20February2018

A Newspaper for the health conscious


AIIMS-Delhi launches pilot project on virtual teaching

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 Rohit Shishodia
Virtual teaching has the potential to address the challenges posed in India by a shortage of medical faculty.

To address the challenges posed by the shortage of faculty or medical teachers across India, AIIMS-Delhi on February 10, 2018, introduced Virtual Teaching on a pilot basis to impart various skills of medical treatment. The new method was introduced by Dr Professor Manoj Singh from the Department of Pathology.

Presently, a team of 40 doctors of AIIMS-Delhi and some doctors of other centers are working in this project.

Dr Singh said: “In an attempt to solve the faculty crunch, we thought of this unique initiative, which is a project for design and development of e-learning courses in health and medical sciences using virtual teaching. We suggest it as supplementation.”

“Virtual Teaching is not a replacement of medical education. It is just a supplement or an addition to medical information. It will improve the quality of teaching and medical students will gain a lot from it. There is a major shortage of doctors in medical teaching. Virtual Teaching will tackle the problem,” added Dr Singh.

In Virtual Teaching, teaching modules were made by Delhi-AIIMS doctors and by other centers, sent to the participating colleges via the NKN cable and viewed by students and their faculty.

“The feedback from students and their preceptors, has been highly encouraging. Almost everyone felt that this was a workable idea. As a partial roll out of the project, AIIMS and CDAC Noida undertook the project where e-content is being delivered to students at North Eastern Indira Gandhi Regional Institute of Health and Medical Science, Shillong, and RIMS Imphal,” explained Dr Singh.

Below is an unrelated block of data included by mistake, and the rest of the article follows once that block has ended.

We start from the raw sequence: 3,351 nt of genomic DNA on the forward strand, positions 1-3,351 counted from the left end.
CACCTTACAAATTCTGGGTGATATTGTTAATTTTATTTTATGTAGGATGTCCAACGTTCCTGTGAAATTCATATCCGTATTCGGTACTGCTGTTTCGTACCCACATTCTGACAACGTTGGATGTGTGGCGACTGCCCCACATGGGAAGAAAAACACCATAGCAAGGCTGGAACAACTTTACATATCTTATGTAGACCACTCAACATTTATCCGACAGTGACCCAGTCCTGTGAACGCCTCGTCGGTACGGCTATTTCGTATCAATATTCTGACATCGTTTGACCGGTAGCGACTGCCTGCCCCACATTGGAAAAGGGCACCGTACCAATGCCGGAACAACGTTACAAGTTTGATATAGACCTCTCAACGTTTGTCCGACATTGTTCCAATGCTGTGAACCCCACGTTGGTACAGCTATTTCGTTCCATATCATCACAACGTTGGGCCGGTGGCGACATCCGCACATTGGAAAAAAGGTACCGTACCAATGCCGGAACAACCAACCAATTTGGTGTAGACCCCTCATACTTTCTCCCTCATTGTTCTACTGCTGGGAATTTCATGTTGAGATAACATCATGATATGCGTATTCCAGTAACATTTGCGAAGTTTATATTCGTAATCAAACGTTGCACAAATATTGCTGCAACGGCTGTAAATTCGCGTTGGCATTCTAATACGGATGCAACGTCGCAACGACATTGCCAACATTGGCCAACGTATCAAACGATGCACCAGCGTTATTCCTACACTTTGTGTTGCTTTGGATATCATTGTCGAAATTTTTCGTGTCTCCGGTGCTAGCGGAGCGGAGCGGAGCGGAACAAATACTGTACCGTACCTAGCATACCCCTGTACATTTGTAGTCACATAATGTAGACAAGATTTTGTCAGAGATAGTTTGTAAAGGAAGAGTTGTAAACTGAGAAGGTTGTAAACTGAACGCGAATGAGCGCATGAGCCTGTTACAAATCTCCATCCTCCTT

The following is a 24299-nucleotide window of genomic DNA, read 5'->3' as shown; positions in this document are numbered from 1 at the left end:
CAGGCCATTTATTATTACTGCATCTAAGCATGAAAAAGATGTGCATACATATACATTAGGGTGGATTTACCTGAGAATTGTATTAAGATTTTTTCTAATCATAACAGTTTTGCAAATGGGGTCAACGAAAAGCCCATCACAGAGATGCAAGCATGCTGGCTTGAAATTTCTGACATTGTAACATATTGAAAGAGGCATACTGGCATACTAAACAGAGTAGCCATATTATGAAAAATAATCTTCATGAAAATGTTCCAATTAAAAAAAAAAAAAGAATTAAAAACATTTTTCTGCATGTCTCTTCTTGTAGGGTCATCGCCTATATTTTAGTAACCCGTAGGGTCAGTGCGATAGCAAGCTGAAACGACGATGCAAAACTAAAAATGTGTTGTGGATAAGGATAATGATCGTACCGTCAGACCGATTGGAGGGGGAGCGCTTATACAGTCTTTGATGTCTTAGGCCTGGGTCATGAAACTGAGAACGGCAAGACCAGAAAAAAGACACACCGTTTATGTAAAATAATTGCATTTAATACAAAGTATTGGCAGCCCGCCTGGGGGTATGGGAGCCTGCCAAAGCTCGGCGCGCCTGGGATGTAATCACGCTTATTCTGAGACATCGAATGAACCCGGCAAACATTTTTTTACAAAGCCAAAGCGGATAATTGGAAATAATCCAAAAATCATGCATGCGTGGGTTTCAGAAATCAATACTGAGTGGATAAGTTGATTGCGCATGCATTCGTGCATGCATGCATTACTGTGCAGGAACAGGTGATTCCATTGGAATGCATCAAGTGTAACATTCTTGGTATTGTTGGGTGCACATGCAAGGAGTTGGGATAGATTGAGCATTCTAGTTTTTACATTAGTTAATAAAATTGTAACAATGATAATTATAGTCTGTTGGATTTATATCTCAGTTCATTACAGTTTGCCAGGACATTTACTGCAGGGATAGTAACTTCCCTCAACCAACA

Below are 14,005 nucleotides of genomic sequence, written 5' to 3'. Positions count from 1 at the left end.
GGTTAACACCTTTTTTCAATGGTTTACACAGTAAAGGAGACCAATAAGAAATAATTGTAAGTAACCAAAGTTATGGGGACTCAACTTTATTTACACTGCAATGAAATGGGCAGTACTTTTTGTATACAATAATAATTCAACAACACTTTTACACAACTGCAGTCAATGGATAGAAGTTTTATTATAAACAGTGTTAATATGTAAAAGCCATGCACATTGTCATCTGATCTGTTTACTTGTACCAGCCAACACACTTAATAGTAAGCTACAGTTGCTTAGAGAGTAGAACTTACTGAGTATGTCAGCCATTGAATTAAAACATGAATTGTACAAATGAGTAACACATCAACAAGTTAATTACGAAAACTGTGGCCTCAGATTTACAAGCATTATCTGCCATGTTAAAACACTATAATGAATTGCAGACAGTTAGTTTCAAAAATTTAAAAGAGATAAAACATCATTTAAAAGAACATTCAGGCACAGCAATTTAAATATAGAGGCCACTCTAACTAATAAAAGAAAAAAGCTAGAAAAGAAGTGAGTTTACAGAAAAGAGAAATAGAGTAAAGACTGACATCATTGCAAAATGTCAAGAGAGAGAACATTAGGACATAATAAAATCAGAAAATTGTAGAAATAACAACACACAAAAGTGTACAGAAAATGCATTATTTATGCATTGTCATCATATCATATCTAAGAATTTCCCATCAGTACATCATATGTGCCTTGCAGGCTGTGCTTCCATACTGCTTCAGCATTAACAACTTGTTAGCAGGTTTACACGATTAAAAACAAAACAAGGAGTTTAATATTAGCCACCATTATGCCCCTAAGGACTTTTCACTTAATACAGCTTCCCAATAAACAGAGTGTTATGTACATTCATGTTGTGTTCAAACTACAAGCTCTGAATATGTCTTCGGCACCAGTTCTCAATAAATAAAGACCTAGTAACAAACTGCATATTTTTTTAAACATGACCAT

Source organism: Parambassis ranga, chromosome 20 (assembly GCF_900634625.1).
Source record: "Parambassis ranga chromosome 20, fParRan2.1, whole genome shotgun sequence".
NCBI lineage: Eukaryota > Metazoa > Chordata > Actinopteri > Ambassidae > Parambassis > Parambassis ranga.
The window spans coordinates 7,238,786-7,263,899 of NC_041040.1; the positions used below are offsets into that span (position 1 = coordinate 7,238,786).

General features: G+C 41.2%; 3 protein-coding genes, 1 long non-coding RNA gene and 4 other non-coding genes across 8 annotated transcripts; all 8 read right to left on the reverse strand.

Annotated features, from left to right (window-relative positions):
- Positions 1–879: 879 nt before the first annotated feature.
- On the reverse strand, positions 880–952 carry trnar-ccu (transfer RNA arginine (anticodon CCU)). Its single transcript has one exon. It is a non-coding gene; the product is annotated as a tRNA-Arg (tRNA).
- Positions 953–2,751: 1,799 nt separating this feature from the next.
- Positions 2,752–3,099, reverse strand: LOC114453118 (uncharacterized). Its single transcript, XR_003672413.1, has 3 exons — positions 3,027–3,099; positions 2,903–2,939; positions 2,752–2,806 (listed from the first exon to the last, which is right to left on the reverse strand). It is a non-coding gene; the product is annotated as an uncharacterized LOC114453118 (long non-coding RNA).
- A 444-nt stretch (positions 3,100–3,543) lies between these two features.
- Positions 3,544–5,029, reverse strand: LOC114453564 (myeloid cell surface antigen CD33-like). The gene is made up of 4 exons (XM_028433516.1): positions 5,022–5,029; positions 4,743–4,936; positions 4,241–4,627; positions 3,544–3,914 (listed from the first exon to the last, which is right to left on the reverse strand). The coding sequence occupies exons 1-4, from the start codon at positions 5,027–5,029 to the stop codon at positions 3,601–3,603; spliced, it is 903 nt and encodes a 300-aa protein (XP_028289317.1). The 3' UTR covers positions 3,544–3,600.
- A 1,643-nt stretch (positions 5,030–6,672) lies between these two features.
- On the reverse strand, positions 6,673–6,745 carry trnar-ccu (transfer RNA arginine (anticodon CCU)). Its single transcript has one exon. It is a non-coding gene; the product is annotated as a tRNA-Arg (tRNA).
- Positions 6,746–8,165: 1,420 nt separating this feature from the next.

Dr Singh pointed out that a huge and absolutely critical area which remains underdeveloped is the teaching of basic medical and laboratory skills.

“Thus, if a person has not learnt the correct technique of measuring the pulse rate, measuring blood pressure, taking a venous blood sample, he or she may go through life performing these tasks wrongly,” said Dr Singh.

Dr Singh added that to make a person proficient in any of these skills, what is necessary is an adequate theoretical background knowledge, and a close study of the precise technique, followed of course by the practice. The first two can be done more than adequately by virtual teaching.

“While all the work has been in the nature of pilot studies, we hope that in time, we will be able to present the government with serious actionable plans, the roll out of which will be greatly beneficial to our health scenarios in many ways,” added Dr Singh.

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